By Mackinnon Lawrence
During the lull between the Republican and Democratic conventions, President Obama issued an Executive Order designed to spur investment in energy efficiency at industrial facilities. Seeking to expand the use of industrial combined heat and power (CHP) technologies at food processing, pulp and paper, chemicals, metals, and oil refining operations to 40 gigawatts (GW) by 2020, or by 50 percent over current usage, the announcement is one component in a larger set of efforts aimed at improving energy efficiency and reducing carbon emissions in the industrial sector.
Beyond improving energy and environmental performance, CHP can deliver a range of financial and operational benefits to facility operations. At its core a distributed generation (DG) technology — meaning it generates onsite energy rather than generating it centrally at a power plant and then transmitting it across power lines — CHP can reduce dependence on fossil fuels and utility-supplied electricity for a range of processes.
Still a nascent industry and a relatively minor player in industrial CHP, industrial biorefining is not explicitly mentioned in the “Executive Order on Accelerating Investment in Industrial Energy Efficiency”, as Obama’s September order is officially called. The U.S. EPA’s Combined Heat and Power (CHP) Partnership, however, has identified industrial biorefining as a strategic market for expanding CHP, identifying a strong technical fit for CHP with dry mill corn ethanol refineries.
EPA’s estimates show a potential reduction of approximately 15 percent in the energy intensity of dry mill ethanol production. Energy is the second highest cost of ethanol production. Taking into account coincident electric and steam demands and near round-the-clock operations, CHP technologies have significant potential to scale alongside biofuel and bio-based chemical production.
The Challenge of Integration
While plans for future integrated biorefineries typically include CHP, the biofuels industry in the United States has been slow to adopt such technologies at scale. Just 15 percent of the current ethanol refinery fleet across the country utilizes CHP.
In Brazil, bagasse — the fibrous waste product remaining after sugar is extracted from the cane — is routinely burned onsite to provide heat and power for the production of ethanol from sugarcane. At most facilities, it produces sufficient heat energy to supply all the needs of a typical sugar mill, with energy to spare. At least 7 GW of cogeneration capacity was produced in 2011 at sugar processing mills in 13 countries throughout Latin America, Africa, and Asia Pacific, with significant expansion expected over the next decade.
With spark spreads improving due to the recent flood of cheap natural gas in the United States — spark spreads measure the difference in the price of electricity compared to natural gas — CHP’s recent boost coincides with a likely expansion in advanced biorefinery facilities. In Pike Research’s recently published Industrial Biorefineries report, we predicted that installed global biorefining capacity would expand 9.5 percent annually, reaching 81 billion gallons a year (BGY) by 2022.
Assuming CHP’s market share holds at 15 percent of global biorefining capacity over the next decade, global CHP capacity at biorefineries could reach approximately 20 GW. In the United States, that represents roughly 4.4 GW of installed CHP capacity at biorefineries, or more than 10 percent of the target set out under the Obama Administration’s Executive Order.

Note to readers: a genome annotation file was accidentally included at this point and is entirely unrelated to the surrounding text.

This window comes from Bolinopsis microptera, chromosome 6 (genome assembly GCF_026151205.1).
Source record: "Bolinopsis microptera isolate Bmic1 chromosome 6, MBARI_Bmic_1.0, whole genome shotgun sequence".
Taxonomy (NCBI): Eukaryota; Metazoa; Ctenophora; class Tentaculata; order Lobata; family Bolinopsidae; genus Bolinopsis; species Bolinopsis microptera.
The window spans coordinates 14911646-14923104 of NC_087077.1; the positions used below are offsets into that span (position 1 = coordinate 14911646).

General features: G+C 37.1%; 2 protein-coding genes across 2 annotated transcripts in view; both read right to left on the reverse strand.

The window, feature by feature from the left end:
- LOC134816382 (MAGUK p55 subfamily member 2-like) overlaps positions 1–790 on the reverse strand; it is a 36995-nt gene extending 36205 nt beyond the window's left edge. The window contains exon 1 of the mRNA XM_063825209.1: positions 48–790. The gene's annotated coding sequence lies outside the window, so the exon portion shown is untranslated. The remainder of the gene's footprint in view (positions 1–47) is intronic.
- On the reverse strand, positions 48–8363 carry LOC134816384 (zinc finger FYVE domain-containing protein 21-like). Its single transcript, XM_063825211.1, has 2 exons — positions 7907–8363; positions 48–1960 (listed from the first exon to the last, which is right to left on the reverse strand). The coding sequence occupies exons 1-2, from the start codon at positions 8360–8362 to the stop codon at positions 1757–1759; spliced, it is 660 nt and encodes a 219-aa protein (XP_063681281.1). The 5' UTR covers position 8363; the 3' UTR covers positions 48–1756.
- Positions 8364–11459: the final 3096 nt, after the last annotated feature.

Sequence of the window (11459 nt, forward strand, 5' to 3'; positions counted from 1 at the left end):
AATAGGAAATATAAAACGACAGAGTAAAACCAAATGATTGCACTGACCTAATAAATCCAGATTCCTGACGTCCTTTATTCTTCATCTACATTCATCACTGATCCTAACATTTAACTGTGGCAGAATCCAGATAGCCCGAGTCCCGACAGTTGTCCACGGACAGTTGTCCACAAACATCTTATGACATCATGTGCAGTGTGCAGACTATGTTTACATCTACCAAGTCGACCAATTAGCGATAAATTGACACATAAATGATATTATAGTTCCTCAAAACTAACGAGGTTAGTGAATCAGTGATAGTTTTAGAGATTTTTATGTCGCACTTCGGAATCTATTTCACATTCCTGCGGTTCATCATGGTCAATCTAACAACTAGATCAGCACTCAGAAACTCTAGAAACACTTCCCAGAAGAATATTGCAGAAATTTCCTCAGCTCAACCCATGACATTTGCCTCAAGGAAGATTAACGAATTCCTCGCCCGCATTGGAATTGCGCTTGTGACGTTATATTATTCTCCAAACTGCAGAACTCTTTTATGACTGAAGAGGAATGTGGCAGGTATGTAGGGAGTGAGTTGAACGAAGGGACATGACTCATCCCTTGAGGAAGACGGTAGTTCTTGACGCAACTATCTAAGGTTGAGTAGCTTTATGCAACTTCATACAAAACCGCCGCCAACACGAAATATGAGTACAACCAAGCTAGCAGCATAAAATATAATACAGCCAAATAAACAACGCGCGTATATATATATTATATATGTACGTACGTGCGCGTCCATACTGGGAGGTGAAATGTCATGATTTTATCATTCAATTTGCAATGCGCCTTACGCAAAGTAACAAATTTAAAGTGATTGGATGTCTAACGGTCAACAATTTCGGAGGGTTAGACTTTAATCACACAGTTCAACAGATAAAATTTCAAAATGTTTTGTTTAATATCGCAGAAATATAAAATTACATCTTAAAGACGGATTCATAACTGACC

Of course, technology and process integration within industrial facilities is no small feat. Advanced biorefineries already face the challenge of integrating multi-feedstock sourcing, handling, and storage as well as sometimes several emerging biomass conversion technology platforms. With high capital costs already a challenge for first-of-kind facilities, integrating CHP technology with a multi-year payback is not high on the agenda for operators of these facilities. A profitable CHP sector will require favorable policies, cooperative utilities, and mechanisms to pay for the costly transmission lines needed to carry excess power to end users. Cogeneration in Brazil’s sugarcane ethanol complex was made possible by such factors converging in recent years.
At INEOS Bio’s Vero Beach, Florida biorefinery, the sale of power to the grid alongside ethanol production from waste is a key component of the project’s projected profitability and may provide a model for future expansion. The use of CHP helps optimize the onsite use of power and heat, thereby maximizing the potential sale of power back to the grid. Ultimately, this results in additional revenue, a scarce resource in today’s immature advanced biorefining sector.
Industrial CHP expansion could accelerate if integrated biorefineries are able to scale rapidly over the next decade. Ideally, cogeneration technologies integrating bio-digesters, microturbines, and fuel cells would be baked into conversion platforms, but given the many feedstocks and CHP configurations that exist, itís difficult to apply a one-size-fits-all approach to replicate projects across the industry. Standardizing configurations of integrated biorefineries will be a key driver of future CHP expansion across the industry.
Mackinnon Lawrence is a Senior Research Analyst at Pike Research, a part of Navigant’s global energy practice. He contributes to the firm’s Smart Energy practice, with a focus on advanced biofuels and bioenergy.
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